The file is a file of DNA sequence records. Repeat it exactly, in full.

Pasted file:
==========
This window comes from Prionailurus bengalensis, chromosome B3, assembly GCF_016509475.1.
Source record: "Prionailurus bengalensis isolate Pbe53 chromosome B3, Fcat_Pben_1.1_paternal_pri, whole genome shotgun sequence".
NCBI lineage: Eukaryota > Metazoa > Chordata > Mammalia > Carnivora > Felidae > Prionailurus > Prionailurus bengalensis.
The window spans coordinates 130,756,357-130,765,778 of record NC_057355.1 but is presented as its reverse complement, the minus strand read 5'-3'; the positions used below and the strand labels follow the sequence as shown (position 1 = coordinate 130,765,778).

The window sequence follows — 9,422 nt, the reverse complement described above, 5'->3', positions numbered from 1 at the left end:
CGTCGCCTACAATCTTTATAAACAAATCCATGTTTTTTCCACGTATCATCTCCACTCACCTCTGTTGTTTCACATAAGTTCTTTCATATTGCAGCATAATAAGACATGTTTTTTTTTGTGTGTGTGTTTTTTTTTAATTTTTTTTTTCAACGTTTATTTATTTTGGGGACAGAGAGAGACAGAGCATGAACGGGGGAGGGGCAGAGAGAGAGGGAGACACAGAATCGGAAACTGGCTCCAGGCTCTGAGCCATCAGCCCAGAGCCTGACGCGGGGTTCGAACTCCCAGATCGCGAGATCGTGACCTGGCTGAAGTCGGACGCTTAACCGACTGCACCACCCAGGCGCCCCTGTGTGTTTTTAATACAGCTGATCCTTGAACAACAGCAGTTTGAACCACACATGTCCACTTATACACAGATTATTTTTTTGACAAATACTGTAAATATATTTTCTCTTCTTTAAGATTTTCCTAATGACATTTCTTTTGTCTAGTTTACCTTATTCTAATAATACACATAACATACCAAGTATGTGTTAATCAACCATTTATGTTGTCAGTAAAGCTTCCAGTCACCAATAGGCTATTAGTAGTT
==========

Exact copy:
This window comes from Prionailurus bengalensis, chromosome B3, assembly GCF_016509475.1.
Source record: "Prionailurus bengalensis isolate Pbe53 chromosome B3, Fcat_Pben_1.1_paternal_pri, whole genome shotgun sequence".
NCBI lineage: Eukaryota > Metazoa > Chordata > Mammalia > Carnivora > Felidae > Prionailurus > Prionailurus bengalensis.
The window spans coordinates 130,756,357-130,765,778 of record NC_057355.1 but is presented as its reverse complement, the minus strand read 5'-3'; the positions used below and the strand labels follow the sequence as shown (position 1 = coordinate 130,765,778).

The window sequence follows — 9,422 nt, the reverse complement described above, 5'->3', positions numbered from 1 at the left end:
CGTCGCCTACAATCTTTATAAACAAATCCATGTTTTTTCCACGTATCATCTCCACTCACCTCTGTTGTTTCACATAAGTTCTTTCATATTGCAGCATAATAAGACATGTTTTTTTTTGTGTGTGTGTTTTTTTTTAATTTTTTTTTTCAACGTTTATTTATTTTGGGGACAGAGAGAGACAGAGCATGAACGGGGGAGGGGCAGAGAGAGAGGGAGACACAGAATCGGAAACTGGCTCCAGGCTCTGAGCCATCAGCCCAGAGCCTGACGCGGGGTTCGAACTCCCAGATCGCGAGATCGTGACCTGGCTGAAGTCGGACGCTTAACCGACTGCACCACCCAGGCGCCCCTGTGTGTTTTTAATACAGCTGATCCTTGAACAACAGCAGTTTGAACCACACATGTCCACTTATACACAGATTATTTTTTTGACAAATACTGTAAATATATTTTCTCTTCTTTAAGATTTTCCTAATGACATTTCTTTTGTCTAGTTTACCTTATTCTAATAATACACATAACATACCAAGTATGTGTTAATCAACCATTTATGTTGTCAGTAAAGCTTCCAGTCACCAATAGGCTATTAGTAGTT